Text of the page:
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17. Japan Politics

Kyodo News (“JAPAN TO ENHANCE DISCLOSURE SYSTEM OF DIPLOMATIC RECORDS”, 2010/05/25) reported that the Japanese government enforced on Tuesday a set of new rules to enhance the disclosure of diplomatic papers, following a scandal over the so-called Japan-U.S. secret pact on the introduction of nuclear weapons in which key documents are suspected to have been discarded. Foreign Minister Katsuya Okada instructed the Foreign Ministry to implement the new rules which he said would “remarkably” increase the volume of diplomatic records to be released to the public after 30 years of secrecy. Under the new rules, portions in documents to remain classified “should be kept to the minimum necessary” and a panel involving a politician and academics will be newly set up to examine whether to disclose those papers.

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18. Japan Climate Change

Kyodo News (“JAPAN TO CONTRIBUTE $25 MIL. MORE TO BIODIVERSITY CONSERVATION FUND”, 2010/05/25) reported that the Japanese government has decided to contribute an additional $25 million to the Critical Ecosystem Partnership Fund that helps conserve biodiversity hotspots mainly in developing countries, CEPF sources said Tuesday. The decision demonstrates Japan’s ambition to help conserve biodiversity in developing countries before the nation hosts the 10th conference of parties to the biodiversity treaty in Nagoya in October. “Japan is making an important contribution toward the conference that will be required to enhance international efforts to conserve biodiversity,” a CEPF source said.

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19. PRC Military

Washington Times (“TAIWAN ISSUE SPURS CHINA BUILD UP MISSILE FORCES”, 2010/05/25) reported that the PRC’s rapid development of ballistic and cruise missile forces is altering the balance of power in Asia and threatens U.S. forces in a conflict over Taiwan and beyond, according to a forthcoming report. “Driven in large measure by a Taiwan scenario, China’s capacity to conduct a successful aerospace campaign to quickly gain a decisive advantage in the air is growing faster than the defenses that its neighbors, including Taiwan, Japan, perhaps India, and even U.S. forces operating in the Western Pacific, can field,” stated the report by the Project 2049 Institute, a private research institute, that highlighted “significant advances” in PRC air and missile power. The PRC’s long range precision-strike weapons, such as sophisticated conventional ballistic and ground-launched cruise missiles, are “altering the strategic landscape,” the report said.

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20. Sino-US Military Relations

Financial Times (“US FEARS CHINESE AGGRESSION IN PACIFIC”, 2010/05/25) reported that the commander of US forces in the Pacific has warned that the PRC’s military is asserting the country’s territorial claims in regional waters more aggressively. “There has been an assertiveness that has been growing over time, particularly in the South China Sea and in the East China Sea,” Admiral Robert Willard said. He said the PRC’s extensive claims to islands and waters in the region were “generating increasing concern broadly across the region and require address”. Admiral Willard said the US viewed the PRC’s growing influence in Asia as positive. But Beijing needed to be more transparent, not only with the US but also with its neighbours, about the part of the PLA’s capabilities that could be viewed as aggressive.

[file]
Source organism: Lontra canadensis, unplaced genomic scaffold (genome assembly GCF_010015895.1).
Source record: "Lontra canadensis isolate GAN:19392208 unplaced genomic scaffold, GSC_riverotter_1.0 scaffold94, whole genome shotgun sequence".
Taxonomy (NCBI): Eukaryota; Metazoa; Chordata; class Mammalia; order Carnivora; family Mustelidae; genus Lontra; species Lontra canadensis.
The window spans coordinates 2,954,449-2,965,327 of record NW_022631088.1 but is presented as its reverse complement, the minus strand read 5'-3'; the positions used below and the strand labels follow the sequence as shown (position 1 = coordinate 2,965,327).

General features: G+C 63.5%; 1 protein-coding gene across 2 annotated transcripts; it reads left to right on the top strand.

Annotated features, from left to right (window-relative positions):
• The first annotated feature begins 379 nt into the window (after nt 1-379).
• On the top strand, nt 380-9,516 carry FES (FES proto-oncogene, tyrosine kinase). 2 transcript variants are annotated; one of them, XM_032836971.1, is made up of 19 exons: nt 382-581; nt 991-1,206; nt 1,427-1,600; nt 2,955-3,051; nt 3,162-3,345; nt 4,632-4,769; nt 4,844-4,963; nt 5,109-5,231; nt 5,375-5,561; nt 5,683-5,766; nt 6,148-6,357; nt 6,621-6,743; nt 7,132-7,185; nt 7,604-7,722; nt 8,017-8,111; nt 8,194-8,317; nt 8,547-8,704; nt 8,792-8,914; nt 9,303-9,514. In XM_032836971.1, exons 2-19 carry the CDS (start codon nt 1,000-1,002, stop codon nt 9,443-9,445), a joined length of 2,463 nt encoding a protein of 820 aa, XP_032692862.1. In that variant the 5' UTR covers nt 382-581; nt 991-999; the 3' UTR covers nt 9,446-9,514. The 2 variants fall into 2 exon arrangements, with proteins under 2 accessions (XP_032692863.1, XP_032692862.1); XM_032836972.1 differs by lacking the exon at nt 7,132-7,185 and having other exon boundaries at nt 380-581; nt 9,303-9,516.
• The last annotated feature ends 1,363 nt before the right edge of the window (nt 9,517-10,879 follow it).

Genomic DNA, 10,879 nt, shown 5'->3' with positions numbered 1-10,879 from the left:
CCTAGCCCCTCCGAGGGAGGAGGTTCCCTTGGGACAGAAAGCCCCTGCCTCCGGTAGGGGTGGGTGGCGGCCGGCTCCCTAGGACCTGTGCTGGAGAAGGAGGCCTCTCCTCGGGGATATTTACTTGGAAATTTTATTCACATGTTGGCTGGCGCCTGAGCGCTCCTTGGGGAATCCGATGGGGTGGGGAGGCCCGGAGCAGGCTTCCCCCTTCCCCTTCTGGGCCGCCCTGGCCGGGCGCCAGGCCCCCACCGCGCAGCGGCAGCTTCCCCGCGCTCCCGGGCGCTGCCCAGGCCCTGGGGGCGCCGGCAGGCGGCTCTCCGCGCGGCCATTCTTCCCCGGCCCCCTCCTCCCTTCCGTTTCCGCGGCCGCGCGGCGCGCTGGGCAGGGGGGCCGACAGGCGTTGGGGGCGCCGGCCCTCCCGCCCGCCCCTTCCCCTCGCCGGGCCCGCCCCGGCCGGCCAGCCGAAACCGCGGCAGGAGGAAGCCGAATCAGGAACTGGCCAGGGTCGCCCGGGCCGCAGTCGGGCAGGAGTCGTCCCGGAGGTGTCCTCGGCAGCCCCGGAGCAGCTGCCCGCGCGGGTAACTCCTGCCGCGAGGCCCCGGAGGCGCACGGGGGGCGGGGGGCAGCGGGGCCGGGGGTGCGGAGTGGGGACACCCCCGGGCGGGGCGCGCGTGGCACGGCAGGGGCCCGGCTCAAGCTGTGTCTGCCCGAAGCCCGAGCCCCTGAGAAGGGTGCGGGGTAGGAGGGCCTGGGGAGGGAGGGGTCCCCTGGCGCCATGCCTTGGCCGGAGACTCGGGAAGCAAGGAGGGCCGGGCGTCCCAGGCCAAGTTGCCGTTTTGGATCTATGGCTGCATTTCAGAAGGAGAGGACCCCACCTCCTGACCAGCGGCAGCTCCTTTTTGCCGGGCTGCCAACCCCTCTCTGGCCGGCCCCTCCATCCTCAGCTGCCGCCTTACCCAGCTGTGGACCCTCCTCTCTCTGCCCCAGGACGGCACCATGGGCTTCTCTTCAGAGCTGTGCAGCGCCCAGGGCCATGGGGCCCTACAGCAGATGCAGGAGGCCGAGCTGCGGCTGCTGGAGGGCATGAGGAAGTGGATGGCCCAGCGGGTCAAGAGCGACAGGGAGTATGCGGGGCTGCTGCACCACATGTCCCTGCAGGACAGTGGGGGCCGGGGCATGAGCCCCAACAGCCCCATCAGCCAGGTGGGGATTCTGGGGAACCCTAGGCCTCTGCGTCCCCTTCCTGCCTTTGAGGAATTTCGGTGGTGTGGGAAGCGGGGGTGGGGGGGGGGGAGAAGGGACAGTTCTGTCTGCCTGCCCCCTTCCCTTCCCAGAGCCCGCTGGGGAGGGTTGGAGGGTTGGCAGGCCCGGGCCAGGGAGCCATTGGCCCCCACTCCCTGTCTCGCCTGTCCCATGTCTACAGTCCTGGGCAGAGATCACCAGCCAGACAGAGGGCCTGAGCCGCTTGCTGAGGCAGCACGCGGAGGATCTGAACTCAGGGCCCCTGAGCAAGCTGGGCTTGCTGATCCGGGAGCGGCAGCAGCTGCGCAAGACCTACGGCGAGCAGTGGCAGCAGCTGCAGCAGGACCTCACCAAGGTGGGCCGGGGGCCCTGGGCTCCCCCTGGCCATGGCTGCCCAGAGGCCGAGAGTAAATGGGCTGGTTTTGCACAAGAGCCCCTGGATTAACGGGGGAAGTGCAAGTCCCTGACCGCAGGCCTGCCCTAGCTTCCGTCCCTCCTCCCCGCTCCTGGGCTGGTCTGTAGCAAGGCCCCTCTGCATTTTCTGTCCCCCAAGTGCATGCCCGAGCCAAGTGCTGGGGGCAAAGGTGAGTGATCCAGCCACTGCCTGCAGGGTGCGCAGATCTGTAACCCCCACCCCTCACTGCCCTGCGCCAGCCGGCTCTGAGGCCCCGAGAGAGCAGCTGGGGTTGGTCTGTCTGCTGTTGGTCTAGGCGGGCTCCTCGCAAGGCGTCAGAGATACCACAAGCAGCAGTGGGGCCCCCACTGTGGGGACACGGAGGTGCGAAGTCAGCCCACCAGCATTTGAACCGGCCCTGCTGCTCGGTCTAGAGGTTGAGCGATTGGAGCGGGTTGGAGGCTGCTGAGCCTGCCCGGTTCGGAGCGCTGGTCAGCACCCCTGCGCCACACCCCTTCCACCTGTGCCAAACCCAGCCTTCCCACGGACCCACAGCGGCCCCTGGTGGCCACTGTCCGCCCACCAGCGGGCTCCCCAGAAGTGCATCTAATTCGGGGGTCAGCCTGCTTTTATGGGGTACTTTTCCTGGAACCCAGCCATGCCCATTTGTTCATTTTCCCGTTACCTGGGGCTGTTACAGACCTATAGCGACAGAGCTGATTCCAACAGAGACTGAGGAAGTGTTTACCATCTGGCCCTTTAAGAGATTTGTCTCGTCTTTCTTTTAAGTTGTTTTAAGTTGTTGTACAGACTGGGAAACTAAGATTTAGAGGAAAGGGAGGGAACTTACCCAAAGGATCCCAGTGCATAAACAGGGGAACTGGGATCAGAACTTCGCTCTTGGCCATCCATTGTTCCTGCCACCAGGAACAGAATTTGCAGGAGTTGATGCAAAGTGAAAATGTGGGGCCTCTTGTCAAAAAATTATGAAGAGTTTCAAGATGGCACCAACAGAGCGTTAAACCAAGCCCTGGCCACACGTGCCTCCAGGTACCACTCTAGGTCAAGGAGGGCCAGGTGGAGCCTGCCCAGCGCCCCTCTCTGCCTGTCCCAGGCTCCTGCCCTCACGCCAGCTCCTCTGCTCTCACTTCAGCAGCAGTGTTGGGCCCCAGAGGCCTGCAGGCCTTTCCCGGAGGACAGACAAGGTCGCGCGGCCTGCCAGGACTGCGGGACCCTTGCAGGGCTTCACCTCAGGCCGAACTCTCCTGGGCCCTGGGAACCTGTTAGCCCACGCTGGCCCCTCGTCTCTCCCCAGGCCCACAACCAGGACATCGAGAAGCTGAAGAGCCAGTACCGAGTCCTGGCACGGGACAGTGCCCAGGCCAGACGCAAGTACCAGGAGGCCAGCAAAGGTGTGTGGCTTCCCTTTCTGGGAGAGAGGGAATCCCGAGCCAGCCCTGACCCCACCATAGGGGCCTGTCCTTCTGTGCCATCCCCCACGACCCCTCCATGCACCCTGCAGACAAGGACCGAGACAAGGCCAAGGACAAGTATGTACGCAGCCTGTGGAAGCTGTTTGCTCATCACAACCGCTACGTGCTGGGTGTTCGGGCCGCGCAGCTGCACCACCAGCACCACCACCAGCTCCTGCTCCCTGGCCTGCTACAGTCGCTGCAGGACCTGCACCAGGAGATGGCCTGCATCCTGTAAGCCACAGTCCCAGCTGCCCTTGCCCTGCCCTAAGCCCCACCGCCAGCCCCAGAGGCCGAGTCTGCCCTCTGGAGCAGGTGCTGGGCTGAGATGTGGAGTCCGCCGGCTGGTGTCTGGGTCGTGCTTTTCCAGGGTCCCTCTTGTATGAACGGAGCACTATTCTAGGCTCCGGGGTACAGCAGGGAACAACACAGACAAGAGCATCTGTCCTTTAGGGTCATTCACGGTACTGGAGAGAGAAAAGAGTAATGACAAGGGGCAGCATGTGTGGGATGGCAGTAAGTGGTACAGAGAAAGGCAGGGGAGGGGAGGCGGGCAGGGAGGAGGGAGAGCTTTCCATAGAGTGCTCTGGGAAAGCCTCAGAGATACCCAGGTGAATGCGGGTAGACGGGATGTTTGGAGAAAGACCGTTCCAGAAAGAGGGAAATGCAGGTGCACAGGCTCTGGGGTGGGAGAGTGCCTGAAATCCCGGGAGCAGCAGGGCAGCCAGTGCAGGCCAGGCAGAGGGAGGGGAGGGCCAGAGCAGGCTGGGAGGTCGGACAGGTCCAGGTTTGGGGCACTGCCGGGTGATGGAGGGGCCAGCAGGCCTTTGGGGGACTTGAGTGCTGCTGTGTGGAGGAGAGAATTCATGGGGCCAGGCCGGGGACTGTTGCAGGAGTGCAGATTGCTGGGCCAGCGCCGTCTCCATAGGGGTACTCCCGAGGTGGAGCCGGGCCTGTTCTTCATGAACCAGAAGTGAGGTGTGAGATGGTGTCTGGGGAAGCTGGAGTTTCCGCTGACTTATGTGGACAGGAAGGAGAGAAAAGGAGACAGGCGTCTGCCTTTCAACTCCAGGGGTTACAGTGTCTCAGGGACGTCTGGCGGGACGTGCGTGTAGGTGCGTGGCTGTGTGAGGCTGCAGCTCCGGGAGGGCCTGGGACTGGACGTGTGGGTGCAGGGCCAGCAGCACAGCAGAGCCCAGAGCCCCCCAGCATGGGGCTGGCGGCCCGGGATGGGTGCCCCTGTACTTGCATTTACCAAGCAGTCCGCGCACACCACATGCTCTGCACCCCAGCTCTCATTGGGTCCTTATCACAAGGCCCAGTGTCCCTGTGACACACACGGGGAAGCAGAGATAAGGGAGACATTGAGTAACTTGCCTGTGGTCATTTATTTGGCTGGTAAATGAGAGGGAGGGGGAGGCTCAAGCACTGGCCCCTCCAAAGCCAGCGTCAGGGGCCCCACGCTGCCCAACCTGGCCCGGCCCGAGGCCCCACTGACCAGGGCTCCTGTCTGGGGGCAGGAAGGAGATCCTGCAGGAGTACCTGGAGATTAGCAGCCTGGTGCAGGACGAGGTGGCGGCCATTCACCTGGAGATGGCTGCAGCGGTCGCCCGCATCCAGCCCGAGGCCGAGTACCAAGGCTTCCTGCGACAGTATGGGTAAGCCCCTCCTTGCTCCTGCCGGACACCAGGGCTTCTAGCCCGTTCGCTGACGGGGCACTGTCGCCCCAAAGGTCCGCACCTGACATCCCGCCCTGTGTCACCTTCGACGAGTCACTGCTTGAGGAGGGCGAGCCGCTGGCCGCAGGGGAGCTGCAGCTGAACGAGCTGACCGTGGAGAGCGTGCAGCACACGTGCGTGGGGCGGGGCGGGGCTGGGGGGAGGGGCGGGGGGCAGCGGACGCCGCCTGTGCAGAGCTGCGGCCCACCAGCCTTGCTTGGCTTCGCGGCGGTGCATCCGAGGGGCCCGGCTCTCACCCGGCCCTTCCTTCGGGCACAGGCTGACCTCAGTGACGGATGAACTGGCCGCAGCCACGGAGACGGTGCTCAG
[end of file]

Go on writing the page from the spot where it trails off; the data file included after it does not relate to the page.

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21. Sino-US Relations

Agence France Presse (“CHINA, US CLAIM PROGRESS, AGREE TO WORK ON N.KOREA”, 2010/05/25) reported that the United States and the PRC Tuesday wrapped up two days of key talks on a positive note, with Washington signalling progress on economic issues and Beijing agreeing to work to bring the DPRK to heel. PRC President Hu Jintao said the two sides had had a “candid and in-depth exchange of views”, while Clinton called the dialogue “very productive”. The two sides signed several cooperation agreements on clean energy, nuclear reactor safety , customs and border protection, and student exchanges. They also pledged to continue a dialogue on human rights revived earlier this month after a two-year hiatus, work more closely together to prevent the trafficking of nuclear materials and jointly tackle climate change.

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22. Sino-India Relations

Sify News (“INDIA EXAMINING CHINA-PAKISTAN NUKE DEAL, LEAVES IT TO NSG”, 2010/05/25) reported that India on Tuesday said it was closely examining reports of the PRC selling two nuclear reactors to Pakistan to see if the Nuclear Suppliers Group (NSG) guidelines had been applied to the deal.   ‘We are alert to these reports. We are fully aware of what has been announced. These reports say that cooperation is ostensibly for peaceful purposes and one within the International Atomic Energy Agency (IAEA) safeguards,’ Foreign Secretary Nirupama Rao told reporters here. ‘We have to see what is the outcome. This matter has to be discussed by the NSG. This matter is under examination. The result of this examination will reveal whether the NSG guidelines have been applied in this case,’ she said.

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II. PRC Report

23. PRC Civil Society

Jinghua Times (“BEIJING COMMUNITY ESTABLISHES ADOLESCENCE EDUCATION BASE”, 2010/05/25) reported that Beijing’s first Community Adolescence Education Base was set up in Xicheng District Experimental School Monday. The Base will provide free physical and mental health counseling to students in nearby schools.

Tibet Daily (“NOURISHMENT DONATED TO ELDER PEOPLE IN TIBET”, 2010/05/25) reported that China Soong Chingling Foundation and Hangzhou Minsheng Prarma Co. recently donated food worth over 2.7 million RMB to the Tibet Department of Civil Affairs, to care for the elderly in Tibet.

Jing News (“SHENZHEN TO ENLARGE NGO SEAT”, 2010/05/25) reported that Shenzhen government has issued several policies to support the develop of social organizations, including the enlargement of NGO’s representation in the Shenzhen party, the People’s Congress, and in the Political Consultative Conference.